the science news cycle (via phd comics)

Yep. It’s a lot like this.

Here’s a quick illustration from PhDComics.com originally published on May 18, 2009 that encapsulates what I described yesterday.

The Science News Cycle (from PHD Comics)

The Science News Cycle (from PHD Comics)

HT: Justin König

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news sites beginning to prohibit anonymous comments

Anonymous Speechit was only a matter of time.

the claims by some that certain forms of speech including slander/libel, defamation, and forgery are protected under the first amendment simply because they are spoken or written anonymously is coming to an end. according to an article by stephanie goldberg on cnn.com:

Like those bathroom-stall messages, online comments on news stories can be difficult to police. For years, many publications have tried to strike a balance between encouraging open communication among readers and maintaining civil discourse. But a few sites, fed up with rude or inflammatory comments, are taking bold new steps to raise the level of dialogue.

i applaud these news sites that are attempting to engage their readers in a responsible manner. while it is certainly possible to fake a name, an email, and even a credit card, these websites are taking positive steps toward ensuring that the comments offered in response to online articles are, in fact, not hateful, libelous, or a part of a greater campaign of defamation. (besides, even fake email addresses can be tracked back to a single ip address ;-)

news websites are beginning to realize that the continued tolerance of anonymous comments, especially those that make unsubstantiated claims, contain hate speech, or are designed to defame others actually undermine the website’s credibility over the long term. the credibility of news websites that allow unbridled anonymous talk slowly comes to resemble the bathroom stall and not the reliable news source they seek to be. and just like journalism that reports on whispers and rumors, for every significant scoop that unveils a conspiracy or exposes a crime, there are hundreds of sites that do little more than spread gossip and make claims that smear others.

while it is true that anonymous speech allows some to say things that would otherwise go unsaid, credibility over the long term resides in the consistent verifiability of a story’s source. and when an anonymous source is shown to be involved in a systematic campaign of media manipulation for the purposes of discrediting a perceived rival, then we have moved from a realm of protected speech to the basic elements of slander/libel and defamation on the civil side, and in some cases, forgery, identity theft, and criminal impersonation on the criminal side.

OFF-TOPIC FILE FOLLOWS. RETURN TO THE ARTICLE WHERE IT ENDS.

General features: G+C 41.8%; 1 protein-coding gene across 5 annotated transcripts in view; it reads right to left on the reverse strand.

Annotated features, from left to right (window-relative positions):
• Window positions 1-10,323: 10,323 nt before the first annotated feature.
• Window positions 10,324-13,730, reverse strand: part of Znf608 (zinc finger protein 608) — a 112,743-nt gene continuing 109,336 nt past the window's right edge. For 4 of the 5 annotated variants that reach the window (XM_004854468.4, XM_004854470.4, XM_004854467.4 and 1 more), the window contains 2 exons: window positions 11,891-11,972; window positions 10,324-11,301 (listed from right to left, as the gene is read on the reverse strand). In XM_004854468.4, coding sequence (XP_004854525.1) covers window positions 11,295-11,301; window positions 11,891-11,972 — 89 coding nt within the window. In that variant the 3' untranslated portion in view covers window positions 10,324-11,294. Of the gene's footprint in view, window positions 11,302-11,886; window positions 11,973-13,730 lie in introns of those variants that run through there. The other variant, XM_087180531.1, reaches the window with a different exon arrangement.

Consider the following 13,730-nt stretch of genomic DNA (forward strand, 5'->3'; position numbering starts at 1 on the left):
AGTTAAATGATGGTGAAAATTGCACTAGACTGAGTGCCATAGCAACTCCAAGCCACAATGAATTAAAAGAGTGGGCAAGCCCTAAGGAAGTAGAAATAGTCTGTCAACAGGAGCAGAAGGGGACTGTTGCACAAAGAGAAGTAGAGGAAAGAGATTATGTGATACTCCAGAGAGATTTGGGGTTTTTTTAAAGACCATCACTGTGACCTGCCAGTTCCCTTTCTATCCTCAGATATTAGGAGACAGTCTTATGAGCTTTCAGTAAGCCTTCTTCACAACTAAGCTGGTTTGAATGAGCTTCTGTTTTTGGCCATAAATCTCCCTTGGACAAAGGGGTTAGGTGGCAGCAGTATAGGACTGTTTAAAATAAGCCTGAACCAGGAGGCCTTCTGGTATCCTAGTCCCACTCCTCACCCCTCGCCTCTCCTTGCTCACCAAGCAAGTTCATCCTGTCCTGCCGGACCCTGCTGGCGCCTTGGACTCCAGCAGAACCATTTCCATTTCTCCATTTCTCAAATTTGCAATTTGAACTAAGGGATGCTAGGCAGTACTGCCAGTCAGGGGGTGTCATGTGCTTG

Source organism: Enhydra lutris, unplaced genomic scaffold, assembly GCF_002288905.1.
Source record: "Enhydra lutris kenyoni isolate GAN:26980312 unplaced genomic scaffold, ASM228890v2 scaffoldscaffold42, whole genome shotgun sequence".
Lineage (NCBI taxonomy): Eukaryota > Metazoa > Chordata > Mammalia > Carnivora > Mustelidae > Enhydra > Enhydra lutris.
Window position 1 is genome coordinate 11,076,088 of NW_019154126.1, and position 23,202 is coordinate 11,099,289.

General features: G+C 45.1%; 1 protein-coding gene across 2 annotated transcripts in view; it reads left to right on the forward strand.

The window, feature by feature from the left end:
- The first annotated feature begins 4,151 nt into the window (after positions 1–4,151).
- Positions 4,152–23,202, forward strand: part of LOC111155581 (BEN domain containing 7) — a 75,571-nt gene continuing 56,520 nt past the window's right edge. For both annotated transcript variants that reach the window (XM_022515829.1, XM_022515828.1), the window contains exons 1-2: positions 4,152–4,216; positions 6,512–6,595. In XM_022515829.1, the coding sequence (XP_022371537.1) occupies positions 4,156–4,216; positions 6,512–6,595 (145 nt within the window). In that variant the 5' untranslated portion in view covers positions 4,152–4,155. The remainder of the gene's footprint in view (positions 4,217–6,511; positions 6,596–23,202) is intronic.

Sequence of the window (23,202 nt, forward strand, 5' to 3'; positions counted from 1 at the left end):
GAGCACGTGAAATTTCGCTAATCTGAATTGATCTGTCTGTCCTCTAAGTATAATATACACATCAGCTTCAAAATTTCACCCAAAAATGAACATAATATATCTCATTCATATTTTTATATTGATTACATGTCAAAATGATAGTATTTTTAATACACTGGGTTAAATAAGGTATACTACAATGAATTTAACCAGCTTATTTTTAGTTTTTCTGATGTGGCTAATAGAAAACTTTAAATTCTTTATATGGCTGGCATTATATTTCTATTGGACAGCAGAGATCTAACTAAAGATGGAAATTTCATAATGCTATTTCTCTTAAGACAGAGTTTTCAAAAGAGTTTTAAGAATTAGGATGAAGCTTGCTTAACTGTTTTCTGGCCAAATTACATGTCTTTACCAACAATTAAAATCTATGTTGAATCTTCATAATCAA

a site is only as good as its sources. put your name on what you write. use your own name, write responsibly, and don’t cite rumors and whispers. don’t make sensational claims, and never attempt to use any form of protected speech to commit crime – it always backfires.

and oh yeah, i almost forgot: there is no such thing as anonymity on the internet!!!

the msnbc 2009 year in pictures

Stuck Fire Truckthe 2009 year in pictures is available over at msnbc. it is a recap of this past year’s news events.

carl kasell’s voice has finally arrived!

Carl Kasell, NPR Newscaster, Wait Wait...Dont Tell Me! Judge, and quite possible the coolest man around!

Carl Kasell, NPR Newscaster, Wait Wait...Don't Tell Me! Judge, and quite possible the coolest man on earth!

how cool is this!

perhaps the most coveted prize in all of comedy, game shows, and general geekdom has finally arrived. carl kasell has recorded the message on my iphone and i could not be happier. after my win on wait wait…don’t tell me!, i was ecstatic. however, i had always wondered how they’d get carl’s voice onto my voice mail. when i learned that i got to write the message i wanted him to say, i figured i’d have a little fun with it. so i did, and to his credit, carl kasell was an excellent sport and read my message as i wrote it – self-deprecating portions and all! what a thrill.

i bow to carl kasell a thousand times for his sense of humor and his willingness to make an npr nerd’s day. thank you to carl kasell, emily ecton, peter sagal, and the entire npr and wait wait team.

thank you. thank you. thank you!

now, to keep you all from calling me, i have uploaded an mp3 of carl kasell’s message for my iphone on my server. tell me what you think in the comments below. and listen to npr!!!

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